for morphometric analysis. The mean value of the average height of the cells is 1,28 m. Slopes with less than 5° make up 8% of total cells. To determine the type of coast, digital orthophoto maps (DOF5) of the State Geodetic Administration, satellite images and photos from Google Maps, topographic maps 1:25000, Openstreet map and field research were utilised. Four thousand three hundred fiftysix cells (72,5%) are classified as a low-lying rocky coast. The coastal zone in 563 cells (9,4%) is exposed to the most frequent and strongest winds, northeasterly winds. The obtained qualitative and quantitative coastal vulnerability factor values were divided into five bins. Semi-empirical projection of the sea level change of the Adriatic Sea by the end of the XXI. century in the B1 climate scenario
conditions, which predicts an increase of 62 ± 14 cm (Orlić and Pasarić, 2013), was used to define the height classes. The classes and ranges of the International Geomorphological Union were used to define slope classes (Lozić, 1996). The distinction between high and low rocky shores was made using the slope of the shore (Davidson-Arnott, 2010; Faivre, 2023). Data from the Climate Atlas of Croatia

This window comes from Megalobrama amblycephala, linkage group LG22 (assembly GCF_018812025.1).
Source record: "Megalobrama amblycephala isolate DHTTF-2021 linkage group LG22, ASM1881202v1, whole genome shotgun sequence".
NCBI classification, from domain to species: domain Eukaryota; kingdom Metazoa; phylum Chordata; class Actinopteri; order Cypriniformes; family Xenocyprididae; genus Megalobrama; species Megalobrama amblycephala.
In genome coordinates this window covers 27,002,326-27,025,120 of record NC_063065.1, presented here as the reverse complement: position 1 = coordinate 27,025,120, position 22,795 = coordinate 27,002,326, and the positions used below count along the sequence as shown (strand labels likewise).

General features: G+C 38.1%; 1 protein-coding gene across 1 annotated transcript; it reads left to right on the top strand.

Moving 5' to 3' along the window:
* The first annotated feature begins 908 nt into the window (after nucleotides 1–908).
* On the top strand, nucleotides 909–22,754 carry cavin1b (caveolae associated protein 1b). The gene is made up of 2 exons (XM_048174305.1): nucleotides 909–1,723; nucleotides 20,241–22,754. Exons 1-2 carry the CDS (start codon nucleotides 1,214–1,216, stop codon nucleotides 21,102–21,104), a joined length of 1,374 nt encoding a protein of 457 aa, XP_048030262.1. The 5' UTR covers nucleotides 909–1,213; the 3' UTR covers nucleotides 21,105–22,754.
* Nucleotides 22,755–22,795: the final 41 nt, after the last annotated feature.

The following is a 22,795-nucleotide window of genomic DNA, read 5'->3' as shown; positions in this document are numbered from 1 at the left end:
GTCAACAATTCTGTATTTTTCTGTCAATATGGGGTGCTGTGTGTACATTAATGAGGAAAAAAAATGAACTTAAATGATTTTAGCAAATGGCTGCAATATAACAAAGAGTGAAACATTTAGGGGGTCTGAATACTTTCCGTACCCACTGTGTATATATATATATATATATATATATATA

(Zaninović, 2008), specifically the Annual Wind Rose for Rijeka station, was used to define coastal aspect classes. Values for coastal height, slope and aspect are quantitative, while coastal type values are qualitative. Coastal height and slope have the bin with the lowest class vulnerability as open intervals, while the remaining four bins have closed intervals. In addition, coastal height bins with
closed intervals are the same size. The coastal aspect has five closed interval bins of the same size. Several measures of central tendency were used to calculate physical coastal vulnerability: 1) arithmetic mean, 2) geometric mean, 3) arithmetic mean square root of the self-weighted factor classes values, 4) arithmetic mean of weighted factor classes values, with weight being average class
values for each factor, 5) square root of product mean factor classes value, 6) square root of selfweighted factor classes value product divided by number of factors and 7) self-weighted factor classes values sum divided by number of factors.The testing showed the arithmetic mean square root of the self-weighted factor classes values as the most appropriate way of calculating the physical vulnerability of the pilot area. Very high and high vulnerability exhibits 803 (13,83%) 5x5m cells.